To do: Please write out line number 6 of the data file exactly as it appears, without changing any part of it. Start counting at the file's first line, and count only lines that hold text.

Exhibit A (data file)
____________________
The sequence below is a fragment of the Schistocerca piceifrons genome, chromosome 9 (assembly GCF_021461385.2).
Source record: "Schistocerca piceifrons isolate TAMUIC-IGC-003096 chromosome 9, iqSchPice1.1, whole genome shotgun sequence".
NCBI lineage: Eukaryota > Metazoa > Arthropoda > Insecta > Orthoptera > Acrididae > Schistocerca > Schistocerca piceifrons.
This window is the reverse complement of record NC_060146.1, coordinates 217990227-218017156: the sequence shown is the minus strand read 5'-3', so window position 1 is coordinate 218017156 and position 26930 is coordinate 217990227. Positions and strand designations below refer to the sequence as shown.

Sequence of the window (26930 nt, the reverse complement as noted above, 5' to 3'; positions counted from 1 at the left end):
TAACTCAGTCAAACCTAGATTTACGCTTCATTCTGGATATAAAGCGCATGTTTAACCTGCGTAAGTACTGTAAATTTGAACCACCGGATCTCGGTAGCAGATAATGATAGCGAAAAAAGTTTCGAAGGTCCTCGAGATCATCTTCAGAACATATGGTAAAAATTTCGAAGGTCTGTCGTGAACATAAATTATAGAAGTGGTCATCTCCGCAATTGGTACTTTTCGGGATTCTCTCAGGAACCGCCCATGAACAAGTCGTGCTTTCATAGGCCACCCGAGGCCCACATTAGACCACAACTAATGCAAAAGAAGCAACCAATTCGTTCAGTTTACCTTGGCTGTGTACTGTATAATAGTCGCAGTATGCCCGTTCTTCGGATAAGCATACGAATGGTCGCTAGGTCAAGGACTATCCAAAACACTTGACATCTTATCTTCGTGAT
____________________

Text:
TAACTCAGTCAAACCTAGATTTACGCTTCATTCTGGATATAAAGCGCATGTTTAACCTGCGTAAGTACTGTAAATTTGAACCACCGGATCTCGGTAGCAGATAATGATAGCGAAAAAAGTTTCGAAGGTCCTCGAGATCATCTTCAGAACATATGGTAAAAATTTCGAAGGTCTGTCGTGAACATAAATTATAGAAGTGGTCATCTCCGCAATTGGTACTTTTCGGGATTCTCTCAGGAACCGCCCATGAACAAGTCGTGCTTTCATAGGCCACCCGAGGCCCACATTAGACCACAACTAATGCAAAAGAAGCAACCAATTCGTTCAGTTTACCTTGGCTGTGTACTGTATAATAGTCGCAGTATGCCCGTTCTTCGGATAAGCATACGAATGGTCGCTAGGTCAAGGACTATCCAAAACACTTGACATCTTATCTTCGTGAT